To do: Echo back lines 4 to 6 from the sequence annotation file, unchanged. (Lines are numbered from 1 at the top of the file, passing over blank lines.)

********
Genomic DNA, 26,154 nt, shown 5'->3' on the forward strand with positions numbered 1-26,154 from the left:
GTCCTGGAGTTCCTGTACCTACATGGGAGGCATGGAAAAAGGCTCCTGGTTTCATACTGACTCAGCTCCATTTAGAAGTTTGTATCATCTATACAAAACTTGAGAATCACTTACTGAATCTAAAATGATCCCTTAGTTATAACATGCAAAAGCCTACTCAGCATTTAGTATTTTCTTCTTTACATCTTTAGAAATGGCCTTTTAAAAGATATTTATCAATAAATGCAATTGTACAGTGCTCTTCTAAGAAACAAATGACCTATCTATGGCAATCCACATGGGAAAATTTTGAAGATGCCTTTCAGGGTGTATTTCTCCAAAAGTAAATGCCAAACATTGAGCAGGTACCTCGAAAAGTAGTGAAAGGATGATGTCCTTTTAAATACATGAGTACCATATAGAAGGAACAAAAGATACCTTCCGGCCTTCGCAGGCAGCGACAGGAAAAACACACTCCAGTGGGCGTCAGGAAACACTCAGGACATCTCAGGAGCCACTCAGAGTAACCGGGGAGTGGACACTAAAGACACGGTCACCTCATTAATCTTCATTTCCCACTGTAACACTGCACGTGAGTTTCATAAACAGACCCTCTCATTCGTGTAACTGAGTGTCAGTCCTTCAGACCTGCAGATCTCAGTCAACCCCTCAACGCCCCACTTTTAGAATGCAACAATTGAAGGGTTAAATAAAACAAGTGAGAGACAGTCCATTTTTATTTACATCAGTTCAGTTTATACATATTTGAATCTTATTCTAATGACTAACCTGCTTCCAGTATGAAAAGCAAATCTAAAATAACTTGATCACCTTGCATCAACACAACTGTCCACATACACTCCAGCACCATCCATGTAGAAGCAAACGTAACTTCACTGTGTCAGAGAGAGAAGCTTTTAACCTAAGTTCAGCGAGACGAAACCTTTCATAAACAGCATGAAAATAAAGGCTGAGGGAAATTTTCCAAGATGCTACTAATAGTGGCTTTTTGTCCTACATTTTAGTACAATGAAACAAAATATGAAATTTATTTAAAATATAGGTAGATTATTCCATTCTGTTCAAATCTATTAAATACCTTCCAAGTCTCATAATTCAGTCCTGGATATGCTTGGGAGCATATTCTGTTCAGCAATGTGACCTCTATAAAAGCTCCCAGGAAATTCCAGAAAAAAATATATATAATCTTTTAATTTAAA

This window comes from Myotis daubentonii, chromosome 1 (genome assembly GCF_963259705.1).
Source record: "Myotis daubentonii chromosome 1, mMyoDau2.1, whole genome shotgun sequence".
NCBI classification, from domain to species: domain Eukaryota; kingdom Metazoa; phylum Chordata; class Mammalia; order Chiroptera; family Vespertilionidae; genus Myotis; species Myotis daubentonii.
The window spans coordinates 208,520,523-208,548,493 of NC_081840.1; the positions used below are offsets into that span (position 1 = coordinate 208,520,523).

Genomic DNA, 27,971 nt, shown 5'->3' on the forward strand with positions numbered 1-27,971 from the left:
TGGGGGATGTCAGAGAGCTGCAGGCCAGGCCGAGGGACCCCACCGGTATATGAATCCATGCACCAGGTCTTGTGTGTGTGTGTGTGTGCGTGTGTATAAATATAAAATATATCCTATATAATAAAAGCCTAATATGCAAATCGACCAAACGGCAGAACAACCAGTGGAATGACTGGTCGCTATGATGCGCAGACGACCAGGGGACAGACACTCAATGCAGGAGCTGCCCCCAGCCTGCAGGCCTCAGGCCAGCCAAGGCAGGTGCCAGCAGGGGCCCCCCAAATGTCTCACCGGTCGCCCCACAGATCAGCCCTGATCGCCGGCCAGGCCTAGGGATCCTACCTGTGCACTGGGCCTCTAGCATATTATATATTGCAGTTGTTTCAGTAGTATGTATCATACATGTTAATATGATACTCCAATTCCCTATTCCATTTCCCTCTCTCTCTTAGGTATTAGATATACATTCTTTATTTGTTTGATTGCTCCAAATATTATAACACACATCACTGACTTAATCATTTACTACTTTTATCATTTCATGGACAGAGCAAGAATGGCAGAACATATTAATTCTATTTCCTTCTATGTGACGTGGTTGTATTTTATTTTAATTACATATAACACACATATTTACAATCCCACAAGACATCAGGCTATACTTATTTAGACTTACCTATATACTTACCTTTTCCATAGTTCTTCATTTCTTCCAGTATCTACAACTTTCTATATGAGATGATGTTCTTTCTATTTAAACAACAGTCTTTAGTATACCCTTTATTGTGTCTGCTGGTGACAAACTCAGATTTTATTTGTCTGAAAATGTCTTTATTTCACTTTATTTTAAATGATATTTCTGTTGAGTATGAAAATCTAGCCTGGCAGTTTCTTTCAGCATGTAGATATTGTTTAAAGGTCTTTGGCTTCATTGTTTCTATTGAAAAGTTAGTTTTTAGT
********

Source record: "Myotis daubentonii chromosome 1, mMyoDau2.1, whole genome shotgun sequence".
NCBI classification, from domain to species: domain Eukaryota; kingdom Metazoa; phylum Chordata; class Mammalia; order Chiroptera; family Vespertilionidae; genus Myotis; species Myotis daubentonii.
The window spans coordinates 208,520,523-208,548,493 of NC_081840.1; the positions used below are offsets into that span (position 1 = coordinate 208,520,523).